By Megan O’Brien
Sandwiches are always better when someone else makes them: who is cutting, building and flavoring your sandwiches? In general, the art of making a fulfilling sandwich is a thing that is sometimes lost here in Seoul. However, there is a little spot perfectly located right smack on the HBC main drag that has been able to fill the void of a decent sandwich shop. Casablanca owned and operated by Wahid and his brother, Karim. Wahid and his brother hail from Morocco and recently, after observing the overwhelming 5pm rush of sandwich pursuers as the shop doors opened, I was able to ask Wahid a few questions which he coolly answered while skillfully multitasking through orders and payments and sandwich preparations with a pleasant smile on his face.
The first question I asked was directed toward his present endeavor in the restaurant business. Mainly, how did he get into food? It came out that food was not Wahid’s first course of study or passion. He had in fact started out studying French law in university, but he developed an earlier ambition while working in his father’s cafe and grill in Casablanca, Morocco. At some point he decided that he would rather attend culinary school and develop his skills of, “Fresh Moroccan food with no fuss.”
What brought him to Seoul? As it turns out, he has been here for 6 years now originally coming here to study Korean at Hongik University. He explained through his winning smile that he had studied Japanese back home and was looking to go abroad. His choices were either China or South Korea as he expressed he is really satisfied with his choice of coming here and particularly to a neighborhood like Haebangchon,
“There are so many interesting people around here, and they like my food. So how could I go wrong?”
His brother Karim joined him a few months ago to help assist with the small bustling box in the wall and when the door opens the scents of cumin and cinnamon are present and inviting. The two brothers do not exactly fit into the Moroccan stereotyped community that is a big part of neighboring Itaweon. Wahid explained to me that he is Berber, which means a different language and cultural differences than many other people from Morocco. The number of people in Seoul who speak the Berber language can be counted on hand.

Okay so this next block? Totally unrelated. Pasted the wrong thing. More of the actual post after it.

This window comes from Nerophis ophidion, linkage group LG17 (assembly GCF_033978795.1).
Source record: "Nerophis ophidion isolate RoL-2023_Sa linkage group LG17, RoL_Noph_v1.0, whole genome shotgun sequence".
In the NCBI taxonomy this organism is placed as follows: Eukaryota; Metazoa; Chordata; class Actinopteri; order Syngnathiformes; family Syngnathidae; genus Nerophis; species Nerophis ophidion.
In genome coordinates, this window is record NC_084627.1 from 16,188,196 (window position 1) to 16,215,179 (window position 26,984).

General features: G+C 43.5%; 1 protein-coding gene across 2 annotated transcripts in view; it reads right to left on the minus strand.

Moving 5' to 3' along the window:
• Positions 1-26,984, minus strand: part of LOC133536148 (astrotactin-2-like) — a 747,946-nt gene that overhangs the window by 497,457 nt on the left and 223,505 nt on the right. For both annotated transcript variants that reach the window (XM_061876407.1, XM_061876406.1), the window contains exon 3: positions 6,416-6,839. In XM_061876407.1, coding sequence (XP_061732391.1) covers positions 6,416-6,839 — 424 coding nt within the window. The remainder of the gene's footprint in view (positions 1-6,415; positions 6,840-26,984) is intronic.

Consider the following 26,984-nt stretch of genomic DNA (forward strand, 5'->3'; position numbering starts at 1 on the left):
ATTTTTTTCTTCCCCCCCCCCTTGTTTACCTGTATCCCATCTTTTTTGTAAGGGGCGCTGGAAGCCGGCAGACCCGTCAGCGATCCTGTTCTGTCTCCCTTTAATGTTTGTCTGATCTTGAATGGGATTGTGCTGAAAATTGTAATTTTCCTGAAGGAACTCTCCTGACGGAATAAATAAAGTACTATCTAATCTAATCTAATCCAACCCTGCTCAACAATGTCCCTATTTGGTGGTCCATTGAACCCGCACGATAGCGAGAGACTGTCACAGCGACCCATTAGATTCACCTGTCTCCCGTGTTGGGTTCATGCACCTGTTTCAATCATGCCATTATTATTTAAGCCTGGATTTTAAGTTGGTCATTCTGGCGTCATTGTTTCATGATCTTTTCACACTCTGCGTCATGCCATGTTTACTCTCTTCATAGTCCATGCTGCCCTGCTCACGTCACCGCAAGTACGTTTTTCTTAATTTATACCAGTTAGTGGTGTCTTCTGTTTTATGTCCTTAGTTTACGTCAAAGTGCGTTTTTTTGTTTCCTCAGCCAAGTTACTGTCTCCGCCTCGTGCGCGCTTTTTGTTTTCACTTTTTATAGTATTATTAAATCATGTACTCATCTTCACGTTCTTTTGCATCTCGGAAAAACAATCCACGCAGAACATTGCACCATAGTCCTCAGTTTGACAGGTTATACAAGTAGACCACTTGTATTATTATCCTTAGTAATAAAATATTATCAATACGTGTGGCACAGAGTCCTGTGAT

When I asked him about how he got the concept for his shop he explained that he was interested in creating a restaurant in between fast food and fine dining. It could be argued that Casablanca occupies this space quite successfully. The restaurant itself is nicely decorated, but hardly intimidating and the process of ordering food is relaxed, yet quick and the food itself is artistically made with well prepared ingredients without too much of a wait. I was so much enjoying my Chicken Sandwich, Lintel Soup and Moroccan Carrot Salad, that I figured it better to get out my list of questions before I get carried away in eating.
3WM: What about the process for opening the shop?
Wahid: It’s a funny thing because I had been looking for an empty place and no place was empty.
He explained it took a whole year to just find a spot. He likened the process as “always running.” He would find a place and the price would go up the next time he inquired about it. Eventually when he found the place he is at right now, it took an additional 6 months to get the shop up and running.
3WM: Why HBC?
Wahid: I honestly have not had many options. I was looking for a place in Itaewon or Kyungidan which were too expensive. And when I was just about to lose hope I entered a real estate agency in HBC where the agent proposed that I take his own place over! A few months later Casablanca was born. Let’s say it’s a no choice that turned into very good luck. If you ask me if I am happy with the location? Totally!
3WM: Is it hard to find the necessary ingredients for this unique food?
Wahid: I don’t think it’s hard to find the right ingredients. The only one we bring from Morocco is ‘Ras el hanout’ (Moroccan spice mix) I have tried to make mine here but it just doesn’t taste the same so I think it’s really worth the shipment.
3WM: Who makes up the regular customers base? Are they primarily expats?
Wahid: Yes, most of our patrons are expats, but recently we have seen a good rise in Korean customers, too. The Korean kids seem to really like our food.
3WM: Do you see yourself opening a similar place elsewhere in the world?
Wahid: Somewhere in the world is too big for me, but somewhere in Seoul would be more probable. But for the moment I am just focusing on improving what we are doing in our one and only location.
The answer to this last question is a fantastic example of the Wahid’s humble demeanor. His shop is kind of a big deal. The food is delicious, there is an otherwise untapped market for quality sandwiches and yet, a very special aspect of the shop is that he is very pleasant to chat with. So, if you find yourself munching on one of his sandwiches, take a moment to chat with him a bit. Your dining experience with be extra satisfying and you can participate in what is the real HBC community. And BTW with the prices of everything seem to be going up in the area, Casablanca offers an exotic taste at a low price.
End Note: Casablanca does not take any cash-key or credit cards: Cash Only.
Hours are 5pm till about 10:30. Off day on Monday.
Casablanca is on the main drag of HBC. Subway Line 6, Noksapyeong Station. Exit 2 walk along the army base bare left at the Kimchi pots and half-way up the hill with Namsan Tower as the pole star to guide you.
Megan is from San Diego, CA. She’s interested in things involving cycling, food politics, coffee, taking photos, whiskey, music that incorporates a peddle steel, overalls and cut-offs. When she’s not riding a bike around Seoul or taking photos, she teaches. Her blog is: http://www.thetoohugeworld.wordpress.com.
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